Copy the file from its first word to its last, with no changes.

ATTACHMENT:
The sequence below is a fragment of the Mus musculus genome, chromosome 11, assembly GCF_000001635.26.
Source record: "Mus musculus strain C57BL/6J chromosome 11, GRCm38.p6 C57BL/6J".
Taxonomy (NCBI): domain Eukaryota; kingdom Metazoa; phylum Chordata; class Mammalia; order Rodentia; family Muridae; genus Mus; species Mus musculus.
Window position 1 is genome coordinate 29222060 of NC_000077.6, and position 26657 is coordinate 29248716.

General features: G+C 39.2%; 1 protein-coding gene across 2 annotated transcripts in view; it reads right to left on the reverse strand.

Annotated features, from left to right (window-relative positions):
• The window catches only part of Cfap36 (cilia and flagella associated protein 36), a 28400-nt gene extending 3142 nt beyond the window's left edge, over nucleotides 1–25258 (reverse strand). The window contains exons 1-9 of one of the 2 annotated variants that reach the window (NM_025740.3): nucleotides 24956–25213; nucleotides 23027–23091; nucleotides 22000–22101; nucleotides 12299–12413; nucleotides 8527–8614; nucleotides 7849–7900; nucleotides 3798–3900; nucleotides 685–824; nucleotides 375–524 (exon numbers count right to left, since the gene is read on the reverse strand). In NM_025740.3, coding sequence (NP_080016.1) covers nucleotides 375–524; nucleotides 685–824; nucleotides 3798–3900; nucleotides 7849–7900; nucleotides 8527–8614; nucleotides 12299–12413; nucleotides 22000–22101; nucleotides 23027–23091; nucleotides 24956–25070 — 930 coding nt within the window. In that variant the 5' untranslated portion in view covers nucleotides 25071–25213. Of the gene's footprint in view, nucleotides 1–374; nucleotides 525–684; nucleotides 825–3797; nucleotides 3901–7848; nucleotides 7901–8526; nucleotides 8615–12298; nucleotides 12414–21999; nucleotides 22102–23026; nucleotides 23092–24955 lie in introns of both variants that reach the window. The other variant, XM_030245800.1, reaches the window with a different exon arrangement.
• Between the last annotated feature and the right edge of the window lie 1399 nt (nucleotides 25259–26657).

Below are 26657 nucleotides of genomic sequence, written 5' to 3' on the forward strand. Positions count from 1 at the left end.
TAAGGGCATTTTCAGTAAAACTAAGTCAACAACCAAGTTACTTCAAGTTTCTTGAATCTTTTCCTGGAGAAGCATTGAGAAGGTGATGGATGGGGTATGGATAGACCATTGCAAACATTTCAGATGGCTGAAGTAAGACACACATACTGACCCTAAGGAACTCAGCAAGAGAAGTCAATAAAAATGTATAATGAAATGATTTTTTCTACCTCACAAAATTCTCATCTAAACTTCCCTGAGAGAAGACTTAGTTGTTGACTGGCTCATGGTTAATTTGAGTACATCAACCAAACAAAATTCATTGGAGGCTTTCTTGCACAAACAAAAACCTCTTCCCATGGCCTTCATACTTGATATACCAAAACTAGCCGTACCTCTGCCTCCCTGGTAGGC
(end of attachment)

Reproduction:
The sequence below is a fragment of the Mus musculus genome, chromosome 11, assembly GCF_000001635.26.
Source record: "Mus musculus strain C57BL/6J chromosome 11, GRCm38.p6 C57BL/6J".
Taxonomy (NCBI): domain Eukaryota; kingdom Metazoa; phylum Chordata; class Mammalia; order Rodentia; family Muridae; genus Mus; species Mus musculus.
Window position 1 is genome coordinate 29222060 of NC_000077.6, and position 26657 is coordinate 29248716.

General features: G+C 39.2%; 1 protein-coding gene across 2 annotated transcripts in view; it reads right to left on the reverse strand.

Annotated features, from left to right (window-relative positions):
• The window catches only part of Cfap36 (cilia and flagella associated protein 36), a 28400-nt gene extending 3142 nt beyond the window's left edge, over nucleotides 1–25258 (reverse strand). The window contains exons 1-9 of one of the 2 annotated variants that reach the window (NM_025740.3): nucleotides 24956–25213; nucleotides 23027–23091; nucleotides 22000–22101; nucleotides 12299–12413; nucleotides 8527–8614; nucleotides 7849–7900; nucleotides 3798–3900; nucleotides 685–824; nucleotides 375–524 (exon numbers count right to left, since the gene is read on the reverse strand). In NM_025740.3, coding sequence (NP_080016.1) covers nucleotides 375–524; nucleotides 685–824; nucleotides 3798–3900; nucleotides 7849–7900; nucleotides 8527–8614; nucleotides 12299–12413; nucleotides 22000–22101; nucleotides 23027–23091; nucleotides 24956–25070 — 930 coding nt within the window. In that variant the 5' untranslated portion in view covers nucleotides 25071–25213. Of the gene's footprint in view, nucleotides 1–374; nucleotides 525–684; nucleotides 825–3797; nucleotides 3901–7848; nucleotides 7901–8526; nucleotides 8615–12298; nucleotides 12414–21999; nucleotides 22102–23026; nucleotides 23092–24955 lie in introns of both variants that reach the window. The other variant, XM_030245800.1, reaches the window with a different exon arrangement.
• Between the last annotated feature and the right edge of the window lie 1399 nt (nucleotides 25259–26657).

Below are 26657 nucleotides of genomic sequence, written 5' to 3' on the forward strand. Positions count from 1 at the left end.
TAAGGGCATTTTCAGTAAAACTAAGTCAACAACCAAGTTACTTCAAGTTTCTTGAATCTTTTCCTGGAGAAGCATTGAGAAGGTGATGGATGGGGTATGGATAGACCATTGCAAACATTTCAGATGGCTGAAGTAAGACACACATACTGACCCTAAGGAACTCAGCAAGAGAAGTCAATAAAAATGTATAATGAAATGATTTTTTCTACCTCACAAAATTCTCATCTAAACTTCCCTGAGAGAAGACTTAGTTGTTGACTGGCTCATGGTTAATTTGAGTACATCAACCAAACAAAATTCATTGGAGGCTTTCTTGCACAAACAAAAACCTCTTCCCATGGCCTTCATACTTGATATACCAAAACTAGCCGTACCTCTGCCTCCCTGGTAGGC